A range of new or planned US government air travel regulations is expected to be axed as the new Trump administration takes office.
Barack Obama’s Democratic White House had set out to force the airline industry to be more transparent in the second half of 2016 by using so-called executive orders to ram through regulatory changes that avoided scrutiny by the hostile Republican-controlled Congress and Senate.
Likely to be dumped are new regulations promised or enacted to stop airlines hiding their marketing arrangements with their commercial partners and to extend the provision of on-time performance statistics to include fringe airlines with a small market presence – both “reforms” opposed by the airline industry.
Regulations enacted in 2011 forcing airlines to pay up to $US1300 compensation per passenger for being bumped off a flight may also be subject to review.
The Trump transition team has hired a long-time Washington insider, 63-year-old Elaine Chao, to head the bureaucracy that regulates air travel, the Department of Transportation (DOT).
Chao, the wife of politician Mitch McConnell, the Republican majority leader in the US Senate, was the secretary of the Labor Department in the George W. Bush administration between 2001 and 2009. She was also deputy transportation secretary in the George H.W. Bush administration in 1991-92.
Like Trump, who ran the Trump Shuttle airline linking Boston, New York and Washington between 1989 and 1992 before he sold it to the former US Airways (now part of American Airlines), Chao has airline experience as a member of the board at Northwest Airlines before it merged with Delta.
According to Thomas McGarity, a University of Texas law professor who wrote a book dealing with Chao’s stewardship of the Labor Department, she is "a strong advocate of letting the markets function as they will, not intervening into private sector arrangements".
However, she is also expected to be a key player in President-elect Trump’s pledge to spend $US1 trillion renewing public infrastructure, especially airports. (Unlike other countries, all major American airports are run by local government or public authorities.)
“Our airports are like from a third-world country,” Trump said during the election campaign. “You land at (New York) Laguardia, you land at (New York) Kennedy, LAX, and you come in from Dubai, China, you see these incredible airports (over there) … we've become a third-world country.”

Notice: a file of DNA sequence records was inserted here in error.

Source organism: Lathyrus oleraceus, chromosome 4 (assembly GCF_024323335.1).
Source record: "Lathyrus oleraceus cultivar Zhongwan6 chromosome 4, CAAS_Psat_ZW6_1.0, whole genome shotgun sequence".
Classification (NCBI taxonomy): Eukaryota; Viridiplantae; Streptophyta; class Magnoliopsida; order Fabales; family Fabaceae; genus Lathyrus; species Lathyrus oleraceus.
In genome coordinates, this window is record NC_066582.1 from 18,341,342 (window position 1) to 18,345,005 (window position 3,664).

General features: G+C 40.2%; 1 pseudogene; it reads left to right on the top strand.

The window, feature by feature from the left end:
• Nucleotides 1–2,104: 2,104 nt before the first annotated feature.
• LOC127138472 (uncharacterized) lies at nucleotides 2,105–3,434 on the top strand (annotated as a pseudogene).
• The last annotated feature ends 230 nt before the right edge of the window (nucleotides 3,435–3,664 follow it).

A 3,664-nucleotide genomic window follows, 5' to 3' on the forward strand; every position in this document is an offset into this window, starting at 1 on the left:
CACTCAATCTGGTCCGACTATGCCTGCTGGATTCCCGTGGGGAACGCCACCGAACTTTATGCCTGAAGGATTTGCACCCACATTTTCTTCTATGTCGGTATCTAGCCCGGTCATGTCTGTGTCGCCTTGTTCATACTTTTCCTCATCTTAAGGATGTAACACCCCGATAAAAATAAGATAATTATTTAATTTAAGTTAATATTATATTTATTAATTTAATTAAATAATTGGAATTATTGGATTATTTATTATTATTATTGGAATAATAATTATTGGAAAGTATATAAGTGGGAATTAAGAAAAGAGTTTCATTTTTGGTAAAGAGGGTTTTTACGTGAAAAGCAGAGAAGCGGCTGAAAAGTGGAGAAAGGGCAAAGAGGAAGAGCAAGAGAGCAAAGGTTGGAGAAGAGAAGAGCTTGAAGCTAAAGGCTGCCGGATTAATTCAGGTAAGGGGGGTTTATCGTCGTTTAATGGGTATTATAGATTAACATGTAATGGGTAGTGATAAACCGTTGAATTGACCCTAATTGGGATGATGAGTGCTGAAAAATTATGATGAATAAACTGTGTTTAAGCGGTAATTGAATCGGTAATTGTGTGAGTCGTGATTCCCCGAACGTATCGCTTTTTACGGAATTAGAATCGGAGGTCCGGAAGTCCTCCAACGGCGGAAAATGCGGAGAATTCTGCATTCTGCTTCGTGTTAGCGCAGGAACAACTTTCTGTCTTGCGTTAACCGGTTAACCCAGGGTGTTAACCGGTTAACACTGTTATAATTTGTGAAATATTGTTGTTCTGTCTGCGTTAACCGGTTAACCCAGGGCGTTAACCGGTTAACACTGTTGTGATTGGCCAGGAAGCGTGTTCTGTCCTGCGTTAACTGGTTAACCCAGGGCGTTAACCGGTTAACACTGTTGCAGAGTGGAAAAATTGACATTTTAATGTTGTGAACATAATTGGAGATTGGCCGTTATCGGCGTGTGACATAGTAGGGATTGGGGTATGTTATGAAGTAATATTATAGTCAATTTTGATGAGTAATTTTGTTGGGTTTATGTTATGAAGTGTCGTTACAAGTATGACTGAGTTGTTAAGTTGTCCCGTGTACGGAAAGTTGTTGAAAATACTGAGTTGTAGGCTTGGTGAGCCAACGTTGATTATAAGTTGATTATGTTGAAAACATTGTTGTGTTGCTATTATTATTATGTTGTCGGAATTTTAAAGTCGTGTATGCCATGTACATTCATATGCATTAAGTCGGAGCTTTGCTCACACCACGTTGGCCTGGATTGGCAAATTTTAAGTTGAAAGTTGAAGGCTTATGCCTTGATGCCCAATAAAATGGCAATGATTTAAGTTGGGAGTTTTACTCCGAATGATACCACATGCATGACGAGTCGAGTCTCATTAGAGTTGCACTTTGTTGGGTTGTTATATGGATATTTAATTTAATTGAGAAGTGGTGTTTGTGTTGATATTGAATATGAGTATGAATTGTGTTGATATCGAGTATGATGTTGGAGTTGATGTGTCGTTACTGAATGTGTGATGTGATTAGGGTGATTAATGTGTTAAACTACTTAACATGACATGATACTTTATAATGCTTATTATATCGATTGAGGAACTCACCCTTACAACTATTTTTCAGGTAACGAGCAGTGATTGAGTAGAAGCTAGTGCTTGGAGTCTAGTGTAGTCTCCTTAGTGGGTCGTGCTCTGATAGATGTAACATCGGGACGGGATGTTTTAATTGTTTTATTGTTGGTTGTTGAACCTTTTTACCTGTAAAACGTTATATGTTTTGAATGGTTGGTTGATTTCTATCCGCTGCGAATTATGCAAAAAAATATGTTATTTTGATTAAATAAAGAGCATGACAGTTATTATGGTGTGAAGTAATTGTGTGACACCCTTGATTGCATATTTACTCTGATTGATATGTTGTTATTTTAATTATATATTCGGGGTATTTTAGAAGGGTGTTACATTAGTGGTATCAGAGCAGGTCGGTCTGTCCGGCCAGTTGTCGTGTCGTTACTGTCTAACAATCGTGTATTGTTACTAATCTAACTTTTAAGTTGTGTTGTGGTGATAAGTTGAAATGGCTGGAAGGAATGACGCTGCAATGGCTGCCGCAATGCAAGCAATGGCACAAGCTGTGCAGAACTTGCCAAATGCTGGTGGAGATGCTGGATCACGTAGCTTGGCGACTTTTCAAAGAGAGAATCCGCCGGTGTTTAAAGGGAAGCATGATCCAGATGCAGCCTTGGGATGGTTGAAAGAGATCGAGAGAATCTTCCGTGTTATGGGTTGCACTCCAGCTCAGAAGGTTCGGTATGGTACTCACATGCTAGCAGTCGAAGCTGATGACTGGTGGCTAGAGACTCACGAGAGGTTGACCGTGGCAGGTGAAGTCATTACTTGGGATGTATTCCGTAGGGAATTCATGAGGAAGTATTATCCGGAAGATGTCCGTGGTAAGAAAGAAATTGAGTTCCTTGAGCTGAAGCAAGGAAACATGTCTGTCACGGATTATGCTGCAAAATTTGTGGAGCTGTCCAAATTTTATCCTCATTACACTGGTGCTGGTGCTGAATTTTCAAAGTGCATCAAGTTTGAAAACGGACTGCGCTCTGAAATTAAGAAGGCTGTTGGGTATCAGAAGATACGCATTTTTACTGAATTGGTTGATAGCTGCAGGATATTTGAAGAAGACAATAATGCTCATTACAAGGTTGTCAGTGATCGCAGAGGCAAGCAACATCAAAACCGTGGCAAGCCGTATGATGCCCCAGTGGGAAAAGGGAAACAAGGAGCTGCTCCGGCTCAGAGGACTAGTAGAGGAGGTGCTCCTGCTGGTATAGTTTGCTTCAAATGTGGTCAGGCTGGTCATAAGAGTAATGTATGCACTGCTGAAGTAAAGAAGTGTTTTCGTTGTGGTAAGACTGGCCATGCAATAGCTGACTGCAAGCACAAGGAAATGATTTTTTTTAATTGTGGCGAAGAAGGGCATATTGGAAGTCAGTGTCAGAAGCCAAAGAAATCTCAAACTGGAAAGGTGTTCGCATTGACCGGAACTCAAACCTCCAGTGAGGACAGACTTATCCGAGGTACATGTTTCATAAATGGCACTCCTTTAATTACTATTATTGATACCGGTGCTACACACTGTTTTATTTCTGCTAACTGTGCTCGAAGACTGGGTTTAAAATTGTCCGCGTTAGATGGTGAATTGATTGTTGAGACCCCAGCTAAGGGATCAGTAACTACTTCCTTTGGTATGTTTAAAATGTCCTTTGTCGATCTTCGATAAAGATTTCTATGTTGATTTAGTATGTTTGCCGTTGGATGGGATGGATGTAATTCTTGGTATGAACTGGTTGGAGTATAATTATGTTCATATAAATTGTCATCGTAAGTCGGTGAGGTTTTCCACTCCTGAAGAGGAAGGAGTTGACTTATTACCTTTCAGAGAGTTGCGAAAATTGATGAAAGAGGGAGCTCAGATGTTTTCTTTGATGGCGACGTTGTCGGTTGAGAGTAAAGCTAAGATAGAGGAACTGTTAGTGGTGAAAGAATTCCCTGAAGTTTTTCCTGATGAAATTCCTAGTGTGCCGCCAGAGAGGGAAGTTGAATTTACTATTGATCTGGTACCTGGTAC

Trump also supports modernisation through privatisation of the air traffic control (ATC) system — a relic of the 1940s — as has been done in the United Kingdom.
ATC is a major reason for chronic delays – especially around New York’s three major airports, where up to an hour has to be added to flight times to allow for airways congestion.
Outgoing Transportation secretary Anthony Foxx had said the Obama administration wanted “to make sure we get as much transparency as possible” in pushing through changes in the way airlines were allowed to marketing their products with third-party suppliers in online computer reservation systems.
But the move succeeded only in creating hostility in the airline industry, which accused the administration of hijacking legitimate, competitive marketing.
By outlawing differentiation between airlines in providing products and incentives to win business, the government was encouraging mediocrity and destroying competition, the airlines said.
Though the early stages of Chao’s tenure are likely to be occupied delivering new infrastructure for airports and the reform of ATC, it’s likely that airline penalties awarding passengers up to four times the value of the ticket price if they’re bumped off a flight may also face review.
Like the European Union penalties for airline delays, which can award passengers multiples of the fare paid, the new US bump rule’s unforeseen consequence is that it gives passengers an incentive to be bumped or to “blackmail” airlines to provide benefits to avoid the government-mandated fines.
In the meantime, however, the focus will be on how soon Chao can start her job. Opposition minority Democrats in the US Senate are reportedly planned to delay approval for many of President-elect Trump’s cabinet appointments as a political tactic to frustrate the momentum he had hoped to bring to the job after his inauguration on January 20.